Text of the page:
As usual, Los Angeles beats the heck out of SF in the new music category.

(Drafted the week of the season announcement, but I have had other priorities recently. Glass-half-full post to follow this week.)

Friday Photo


View into the Munich Residenz
Munich, Germany
August, 2015

Monday, October 08, 2018

Depressing Thought of the Day

On the steps of the Palais Garnier tonight, after seeing Berenice for the second time, I was thinking about what a terrific conductor Philippe Jordan is, on the basis of his Tristan and Berenice. There is no way he would give up a job like the one he has for San Francisco Symphony or San Francisco Opera, especially not the Opera. He is music director of the Opera National de Paris, with two opera houses that can simultaneously perform a total of four operas. This anniversary year for opera in Paris is special - that's how you get the budget to stage Les Huguenot and Les Troyens in the same season - but still. It is a great job.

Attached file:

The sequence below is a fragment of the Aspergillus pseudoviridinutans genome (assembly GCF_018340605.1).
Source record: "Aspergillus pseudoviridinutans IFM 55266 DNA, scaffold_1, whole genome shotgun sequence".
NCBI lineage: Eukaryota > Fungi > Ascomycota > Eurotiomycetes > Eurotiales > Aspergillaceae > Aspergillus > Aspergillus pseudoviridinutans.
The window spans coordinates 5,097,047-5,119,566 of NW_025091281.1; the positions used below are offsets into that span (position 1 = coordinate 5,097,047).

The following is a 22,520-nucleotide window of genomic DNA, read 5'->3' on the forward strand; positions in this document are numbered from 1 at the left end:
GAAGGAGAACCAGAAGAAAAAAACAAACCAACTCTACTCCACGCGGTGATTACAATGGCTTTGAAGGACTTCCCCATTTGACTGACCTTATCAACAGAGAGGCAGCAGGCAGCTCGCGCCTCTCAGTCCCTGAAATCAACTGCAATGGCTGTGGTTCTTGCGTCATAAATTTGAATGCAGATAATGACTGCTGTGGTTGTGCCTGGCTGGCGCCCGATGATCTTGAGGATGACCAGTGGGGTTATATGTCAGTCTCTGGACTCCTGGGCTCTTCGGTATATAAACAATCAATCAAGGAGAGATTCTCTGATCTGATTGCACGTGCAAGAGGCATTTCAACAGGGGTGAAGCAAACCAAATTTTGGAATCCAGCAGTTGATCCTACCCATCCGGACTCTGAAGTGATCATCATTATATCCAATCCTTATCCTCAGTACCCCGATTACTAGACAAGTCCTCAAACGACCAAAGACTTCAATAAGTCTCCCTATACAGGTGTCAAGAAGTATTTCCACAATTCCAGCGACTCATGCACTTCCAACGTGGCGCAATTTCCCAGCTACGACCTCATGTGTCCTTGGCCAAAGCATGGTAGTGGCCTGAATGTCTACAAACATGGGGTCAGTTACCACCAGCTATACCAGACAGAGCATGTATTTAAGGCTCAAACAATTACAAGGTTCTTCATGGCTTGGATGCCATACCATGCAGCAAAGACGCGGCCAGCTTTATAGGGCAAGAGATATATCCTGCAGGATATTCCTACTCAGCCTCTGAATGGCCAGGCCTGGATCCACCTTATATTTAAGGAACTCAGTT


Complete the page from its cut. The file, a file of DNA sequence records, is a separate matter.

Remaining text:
Moreover, if you were a European working in Europe, would you want to work in the US just now, in a location that is a nine-hour flight from London, more from central Europe, given the political situation and our authoritarian-leaning president? I bet that you would not, unless you were already employed in the US and sticking around seemed better than looking for a job in Europe. So at the moment, I am betting on Americans for both of the gigs, not that I have any idea who those Americans might be.

Museum Mondays


Exterior Detail
Villa Stück, Munich
August, 2015

Sunday, October 07, 2018

Opera Tattling: Paris Opera Tristan and Berenice

The audience during Michael Jarrell's new opera, Berenice, was perfectly behaved in my vicinity.